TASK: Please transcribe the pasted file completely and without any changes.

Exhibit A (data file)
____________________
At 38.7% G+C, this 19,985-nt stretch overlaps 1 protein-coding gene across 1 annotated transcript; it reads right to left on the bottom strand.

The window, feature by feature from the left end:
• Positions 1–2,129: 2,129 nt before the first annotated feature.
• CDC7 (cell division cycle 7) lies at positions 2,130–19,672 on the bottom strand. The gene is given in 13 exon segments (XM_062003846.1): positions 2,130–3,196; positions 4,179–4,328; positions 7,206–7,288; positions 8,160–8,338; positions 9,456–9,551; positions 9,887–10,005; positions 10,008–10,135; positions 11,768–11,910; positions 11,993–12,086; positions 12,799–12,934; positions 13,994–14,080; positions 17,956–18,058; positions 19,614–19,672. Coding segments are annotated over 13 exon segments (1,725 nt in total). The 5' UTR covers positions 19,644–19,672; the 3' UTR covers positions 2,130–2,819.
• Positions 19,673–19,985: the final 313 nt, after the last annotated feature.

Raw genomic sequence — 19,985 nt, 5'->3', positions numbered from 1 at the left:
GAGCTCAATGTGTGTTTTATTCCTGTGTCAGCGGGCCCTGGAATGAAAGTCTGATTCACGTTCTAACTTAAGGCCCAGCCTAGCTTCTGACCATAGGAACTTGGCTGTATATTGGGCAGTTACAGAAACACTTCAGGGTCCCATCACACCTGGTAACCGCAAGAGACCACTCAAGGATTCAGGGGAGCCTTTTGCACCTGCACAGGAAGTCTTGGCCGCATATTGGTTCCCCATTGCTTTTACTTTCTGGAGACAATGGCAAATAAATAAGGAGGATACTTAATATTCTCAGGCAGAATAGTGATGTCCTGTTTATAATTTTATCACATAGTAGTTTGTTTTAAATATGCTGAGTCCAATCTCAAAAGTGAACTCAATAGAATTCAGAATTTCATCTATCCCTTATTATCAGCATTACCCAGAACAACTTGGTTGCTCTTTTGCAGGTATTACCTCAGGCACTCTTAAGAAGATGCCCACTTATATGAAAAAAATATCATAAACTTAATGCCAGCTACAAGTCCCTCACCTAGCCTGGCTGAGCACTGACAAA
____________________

At 38.7% G+C, this 19,985-nt stretch overlaps 1 protein-coding gene across 1 annotated transcript; it reads right to left on the bottom strand.

The window, feature by feature from the left end:
• Positions 1–2,129: 2,129 nt before the first annotated feature.
• CDC7 (cell division cycle 7) lies at positions 2,130–19,672 on the bottom strand. The gene is given in 13 exon segments (XM_062003846.1): positions 2,130–3,196; positions 4,179–4,328; positions 7,206–7,288; positions 8,160–8,338; positions 9,456–9,551; positions 9,887–10,005; positions 10,008–10,135; positions 11,768–11,910; positions 11,993–12,086; positions 12,799–12,934; positions 13,994–14,080; positions 17,956–18,058; positions 19,614–19,672. Coding segments are annotated over 13 exon segments (1,725 nt in total). The 5' UTR covers positions 19,644–19,672; the 3' UTR covers positions 2,130–2,819.
• Positions 19,673–19,985: the final 313 nt, after the last annotated feature.

Raw genomic sequence — 19,985 nt, 5'->3', positions numbered from 1 at the left:
GAGCTCAATGTGTGTTTTATTCCTGTGTCAGCGGGCCCTGGAATGAAAGTCTGATTCACGTTCTAACTTAAGGCCCAGCCTAGCTTCTGACCATAGGAACTTGGCTGTATATTGGGCAGTTACAGAAACACTTCAGGGTCCCATCACACCTGGTAACCGCAAGAGACCACTCAAGGATTCAGGGGAGCCTTTTGCACCTGCACAGGAAGTCTTGGCCGCATATTGGTTCCCCATTGCTTTTACTTTCTGGAGACAATGGCAAATAAATAAGGAGGATACTTAATATTCTCAGGCAGAATAGTGATGTCCTGTTTATAATTTTATCACATAGTAGTTTGTTTTAAATATGCTGAGTCCAATCTCAAAAGTGAACTCAATAGAATTCAGAATTTCATCTATCCCTTATTATCAGCATTACCCAGAACAACTTGGTTGCTCTTTTGCAGGTATTACCTCAGGCACTCTTAAGAAGATGCCCACTTATATGAAAAAAATATCATAAACTTAATGCCAGCTACAAGTCCCTCACCTAGCCTGGCTGAGCACTGACAAA